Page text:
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  • Author or Editor: Walter Fischer x
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Miniaturization is general trend in modern analytical methods, with the main targets of increasing sensitivity, shortening analysis times drastically, and reducing the quantity of consumables per analysis. In planar chromatography a first step in this direction was the development of modern high-performance TLC (HPTLC). Compared with conventional TLC, the layers are characterized by smaller adsorbent material particle sizes and a slight reduction in layer thickness. A major final step in the direction of miniaturized planar chromatography are the new ultra-thin layers. In contrast with those on TLC and HPTLC plates, these layers are no longer based on granular adsorbents, but have a monolithic structure based on a silica gel matrix. This means there are no longer separate particles, as in TLC and HPTLC. Furthermore, no binder is needed to fix the layer on the glass plate. To be suitable for chromatographic purposes, the monolithic silica gel of these new ultra-thin layers has meso- and macro pores, with fine capillaries penetrating the layer. The layer thickness of approximately 10 μm is considerably less than that of conventional TLC and HPTLC layers. The exciting properties of these new UTLC silica gel plates, especially their selectivity and separation efficiency, are demonstrated by separations of steroids, pesticides, and some dyestuffs.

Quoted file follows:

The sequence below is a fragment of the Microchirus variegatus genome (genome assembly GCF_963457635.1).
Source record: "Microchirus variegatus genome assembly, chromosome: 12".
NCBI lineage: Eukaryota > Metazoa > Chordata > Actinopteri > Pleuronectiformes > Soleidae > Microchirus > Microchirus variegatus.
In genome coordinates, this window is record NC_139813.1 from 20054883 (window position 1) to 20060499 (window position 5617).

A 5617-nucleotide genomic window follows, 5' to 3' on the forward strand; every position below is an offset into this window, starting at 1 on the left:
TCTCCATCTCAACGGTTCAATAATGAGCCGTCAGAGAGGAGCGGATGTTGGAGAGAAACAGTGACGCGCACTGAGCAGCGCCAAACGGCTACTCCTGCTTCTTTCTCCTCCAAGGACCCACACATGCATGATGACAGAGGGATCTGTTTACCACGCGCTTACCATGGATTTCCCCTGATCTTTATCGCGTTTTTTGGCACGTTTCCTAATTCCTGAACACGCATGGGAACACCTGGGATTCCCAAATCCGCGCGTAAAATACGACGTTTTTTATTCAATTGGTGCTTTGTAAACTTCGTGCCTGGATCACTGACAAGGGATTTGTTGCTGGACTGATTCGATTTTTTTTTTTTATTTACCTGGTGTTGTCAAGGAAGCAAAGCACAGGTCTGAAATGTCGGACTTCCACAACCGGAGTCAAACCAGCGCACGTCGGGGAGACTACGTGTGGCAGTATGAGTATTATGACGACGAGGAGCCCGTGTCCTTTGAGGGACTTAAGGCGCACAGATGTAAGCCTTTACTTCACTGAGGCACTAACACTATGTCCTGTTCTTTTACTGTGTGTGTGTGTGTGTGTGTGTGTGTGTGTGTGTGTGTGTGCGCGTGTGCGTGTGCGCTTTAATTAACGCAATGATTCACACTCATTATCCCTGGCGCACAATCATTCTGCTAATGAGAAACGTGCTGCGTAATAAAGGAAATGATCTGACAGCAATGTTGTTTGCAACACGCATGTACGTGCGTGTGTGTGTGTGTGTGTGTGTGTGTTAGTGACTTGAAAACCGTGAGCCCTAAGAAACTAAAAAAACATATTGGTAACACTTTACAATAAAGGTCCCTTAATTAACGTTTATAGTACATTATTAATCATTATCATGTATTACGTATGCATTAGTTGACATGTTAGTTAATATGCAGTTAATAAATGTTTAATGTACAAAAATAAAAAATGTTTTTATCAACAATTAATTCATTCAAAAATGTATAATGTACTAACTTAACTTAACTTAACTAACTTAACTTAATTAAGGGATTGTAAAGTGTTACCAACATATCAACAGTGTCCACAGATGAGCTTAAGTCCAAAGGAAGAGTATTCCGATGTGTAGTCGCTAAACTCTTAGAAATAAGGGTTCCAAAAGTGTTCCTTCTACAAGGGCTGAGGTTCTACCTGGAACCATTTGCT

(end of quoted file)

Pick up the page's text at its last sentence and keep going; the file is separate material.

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In this paper we present results from recent studies focusing on elucidation of the mechanism of visualization of simple sugars (e.g. d -(+)-glucose, d -(+)-galactose, and d -(−)-fructose) developed on glass TLC plates precoated with 3-aminopropyl chemically bonded stationary phase and then heated at elevated temperatures, a method originally developed, then recommended commercially, by Merck.Detection of the sugars under UV illumination is possible because of their substantial fluorescence; this suggests that during heating the analytes probably undergo a process which results in their structural transformation. We postulated a possible analogy with the Maillard reaction, omnipresent in innumerable living organisms.To verify our assumption we performed analysis with high-performance thin-layer chromatography (HPTLC), high-performance liquid chromatography (HPLC), and IR, UV, and fluorescence spectroscopy. All the results obtained seem to confirm the analogy between the Maillard reaction and the reaction of simple carbohydrates after development on the amino stationary phase.

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